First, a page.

Processed meats tend to be high in saturated fats that can also cause inflammation within the body. One study points to a vegetarian diet or the supplementation of fish oil helping to support inflammation levels in the body of those who had been diagnosed with rheumatoid arthritis.
A high Omega-6 to Omega-3 ratio is becoming more common, as our diets are flooded with corn and canola oil. The ideal ratio of these dietary fats may be as low as 1 to 1. However, the typical Western diet over-delivers Omega-6, especially in corn-fed meats and refined vegetable oils. A dietary imbalance of these fats can skew the body’s ratio of Omega-6 to Omega-3 as high as 20 to 1. So keeping an eye on your Omega-6 intake is important, because if your Omega balance is out of whack, it may lead to more inflammatory conditions in the body.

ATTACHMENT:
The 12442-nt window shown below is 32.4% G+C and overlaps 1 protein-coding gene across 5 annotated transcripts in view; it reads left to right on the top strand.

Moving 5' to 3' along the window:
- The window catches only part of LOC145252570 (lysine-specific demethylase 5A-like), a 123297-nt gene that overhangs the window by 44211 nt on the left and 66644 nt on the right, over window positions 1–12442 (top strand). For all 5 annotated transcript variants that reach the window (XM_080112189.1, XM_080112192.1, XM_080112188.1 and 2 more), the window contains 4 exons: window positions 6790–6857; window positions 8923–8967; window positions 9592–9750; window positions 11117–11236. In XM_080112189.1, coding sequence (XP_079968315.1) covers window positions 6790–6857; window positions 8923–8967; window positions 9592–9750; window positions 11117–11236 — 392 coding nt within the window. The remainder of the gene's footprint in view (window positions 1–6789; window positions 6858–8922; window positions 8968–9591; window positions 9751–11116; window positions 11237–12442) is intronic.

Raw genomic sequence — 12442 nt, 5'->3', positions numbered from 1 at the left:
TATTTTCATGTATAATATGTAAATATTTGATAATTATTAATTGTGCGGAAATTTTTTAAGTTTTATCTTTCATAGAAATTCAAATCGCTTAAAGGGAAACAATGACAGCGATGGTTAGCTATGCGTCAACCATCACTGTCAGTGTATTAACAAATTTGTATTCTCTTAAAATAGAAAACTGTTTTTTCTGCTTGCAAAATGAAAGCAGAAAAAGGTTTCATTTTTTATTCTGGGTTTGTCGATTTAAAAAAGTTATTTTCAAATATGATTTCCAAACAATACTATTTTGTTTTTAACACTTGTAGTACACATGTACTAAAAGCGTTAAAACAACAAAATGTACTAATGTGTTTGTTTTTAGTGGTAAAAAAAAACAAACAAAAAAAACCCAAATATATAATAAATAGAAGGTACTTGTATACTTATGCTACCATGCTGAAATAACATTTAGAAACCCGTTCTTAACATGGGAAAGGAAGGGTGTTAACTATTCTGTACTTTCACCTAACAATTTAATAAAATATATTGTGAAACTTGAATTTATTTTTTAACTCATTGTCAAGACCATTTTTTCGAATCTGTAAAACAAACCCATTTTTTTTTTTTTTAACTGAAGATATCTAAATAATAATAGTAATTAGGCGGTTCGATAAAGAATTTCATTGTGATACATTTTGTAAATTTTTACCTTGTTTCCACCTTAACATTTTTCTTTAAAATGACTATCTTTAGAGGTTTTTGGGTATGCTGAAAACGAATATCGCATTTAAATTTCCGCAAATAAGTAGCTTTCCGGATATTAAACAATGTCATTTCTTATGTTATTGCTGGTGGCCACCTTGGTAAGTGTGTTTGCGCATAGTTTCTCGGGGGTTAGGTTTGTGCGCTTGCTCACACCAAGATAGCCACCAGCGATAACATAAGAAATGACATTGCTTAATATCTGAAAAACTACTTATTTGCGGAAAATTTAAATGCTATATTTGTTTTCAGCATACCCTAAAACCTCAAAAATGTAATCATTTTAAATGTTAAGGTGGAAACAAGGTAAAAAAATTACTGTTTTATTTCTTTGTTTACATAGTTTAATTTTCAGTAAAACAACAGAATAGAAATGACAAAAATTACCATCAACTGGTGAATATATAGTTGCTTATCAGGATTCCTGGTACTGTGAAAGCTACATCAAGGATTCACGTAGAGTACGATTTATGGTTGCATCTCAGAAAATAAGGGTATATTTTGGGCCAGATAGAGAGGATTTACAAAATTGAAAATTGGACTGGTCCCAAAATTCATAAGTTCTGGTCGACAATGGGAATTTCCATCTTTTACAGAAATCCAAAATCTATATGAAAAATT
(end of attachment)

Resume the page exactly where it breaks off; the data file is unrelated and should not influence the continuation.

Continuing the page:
Conventional Treatments for Inflammation
Conventional treatments for inflammation usually revolve around non-steroidal anti-inflammatory drugs (NSAIDs). These drugs, which include aspirin and ibuprofen, work by blocking a group of enzymes known as COX (cyclooxygenase) enzymes. These enzymes produce prostaglandins in the body, and prostaglandins are found in high numbers in areas of inflammation. A certain type of prostaglandin called PGE2 is known for causing the swelling, redness, and pain associated with inflammation.
When NSAIDs slow down the production of prostaglandins, this can result in a reduction in pain or fever, but it can also result in indigestion, an increase in blood pressure, and slower blood clotting. It is important to note that prostaglandins play an important role in protecting the stomach’s mucosal lining. Peptic ulcers may develop after long term use of NSAIDs due to the degradation of the stomach lining.
Herbs and Spices that Balance Inflammation